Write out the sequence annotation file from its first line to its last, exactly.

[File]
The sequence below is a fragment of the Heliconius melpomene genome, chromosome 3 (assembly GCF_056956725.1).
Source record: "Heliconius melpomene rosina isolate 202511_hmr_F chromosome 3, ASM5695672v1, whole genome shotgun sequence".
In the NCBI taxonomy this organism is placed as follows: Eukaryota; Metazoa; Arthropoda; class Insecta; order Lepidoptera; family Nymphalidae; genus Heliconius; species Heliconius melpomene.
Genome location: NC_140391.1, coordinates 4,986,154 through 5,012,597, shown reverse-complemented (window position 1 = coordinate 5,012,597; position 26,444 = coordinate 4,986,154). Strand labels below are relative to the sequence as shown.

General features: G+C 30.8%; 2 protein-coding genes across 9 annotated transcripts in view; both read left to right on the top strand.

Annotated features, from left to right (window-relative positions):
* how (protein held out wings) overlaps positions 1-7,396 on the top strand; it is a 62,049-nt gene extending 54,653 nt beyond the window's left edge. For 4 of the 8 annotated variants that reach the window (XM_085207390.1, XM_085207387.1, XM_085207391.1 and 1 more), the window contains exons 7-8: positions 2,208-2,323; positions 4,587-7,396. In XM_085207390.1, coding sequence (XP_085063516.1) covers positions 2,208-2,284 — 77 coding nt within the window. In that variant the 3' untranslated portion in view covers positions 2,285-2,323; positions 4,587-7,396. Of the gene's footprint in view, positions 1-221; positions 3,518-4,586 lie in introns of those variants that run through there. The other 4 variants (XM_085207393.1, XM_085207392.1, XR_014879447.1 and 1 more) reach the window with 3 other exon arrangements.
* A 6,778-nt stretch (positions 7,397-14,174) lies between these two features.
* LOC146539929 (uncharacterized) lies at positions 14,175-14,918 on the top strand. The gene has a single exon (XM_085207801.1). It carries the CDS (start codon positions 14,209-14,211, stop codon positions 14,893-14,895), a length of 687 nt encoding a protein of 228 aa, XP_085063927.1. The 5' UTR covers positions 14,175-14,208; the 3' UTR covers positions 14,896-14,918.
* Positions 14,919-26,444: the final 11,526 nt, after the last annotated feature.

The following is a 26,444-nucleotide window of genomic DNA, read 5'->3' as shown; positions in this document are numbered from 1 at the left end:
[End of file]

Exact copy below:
The sequence below is a fragment of the Heliconius melpomene genome, chromosome 3 (assembly GCF_056956725.1).
Source record: "Heliconius melpomene rosina isolate 202511_hmr_F chromosome 3, ASM5695672v1, whole genome shotgun sequence".
In the NCBI taxonomy this organism is placed as follows: Eukaryota; Metazoa; Arthropoda; class Insecta; order Lepidoptera; family Nymphalidae; genus Heliconius; species Heliconius melpomene.
Genome location: NC_140391.1, coordinates 4,986,154 through 5,012,597, shown reverse-complemented (window position 1 = coordinate 5,012,597; position 26,444 = coordinate 4,986,154). Strand labels below are relative to the sequence as shown.

General features: G+C 30.8%; 2 protein-coding genes across 9 annotated transcripts in view; both read left to right on the top strand.

Annotated features, from left to right (window-relative positions):
* how (protein held out wings) overlaps positions 1-7,396 on the top strand; it is a 62,049-nt gene extending 54,653 nt beyond the window's left edge. For 4 of the 8 annotated variants that reach the window (XM_085207390.1, XM_085207387.1, XM_085207391.1 and 1 more), the window contains exons 7-8: positions 2,208-2,323; positions 4,587-7,396. In XM_085207390.1, coding sequence (XP_085063516.1) covers positions 2,208-2,284 — 77 coding nt within the window. In that variant the 3' untranslated portion in view covers positions 2,285-2,323; positions 4,587-7,396. Of the gene's footprint in view, positions 1-221; positions 3,518-4,586 lie in introns of those variants that run through there. The other 4 variants (XM_085207393.1, XM_085207392.1, XR_014879447.1 and 1 more) reach the window with 3 other exon arrangements.
* A 6,778-nt stretch (positions 7,397-14,174) lies between these two features.
* LOC146539929 (uncharacterized) lies at positions 14,175-14,918 on the top strand. The gene has a single exon (XM_085207801.1). It carries the CDS (start codon positions 14,209-14,211, stop codon positions 14,893-14,895), a length of 687 nt encoding a protein of 228 aa, XP_085063927.1. The 5' UTR covers positions 14,175-14,208; the 3' UTR covers positions 14,896-14,918.
* Positions 14,919-26,444: the final 11,526 nt, after the last annotated feature.

The following is a 26,444-nucleotide window of genomic DNA, read 5'->3' as shown; positions in this document are numbered from 1 at the left end: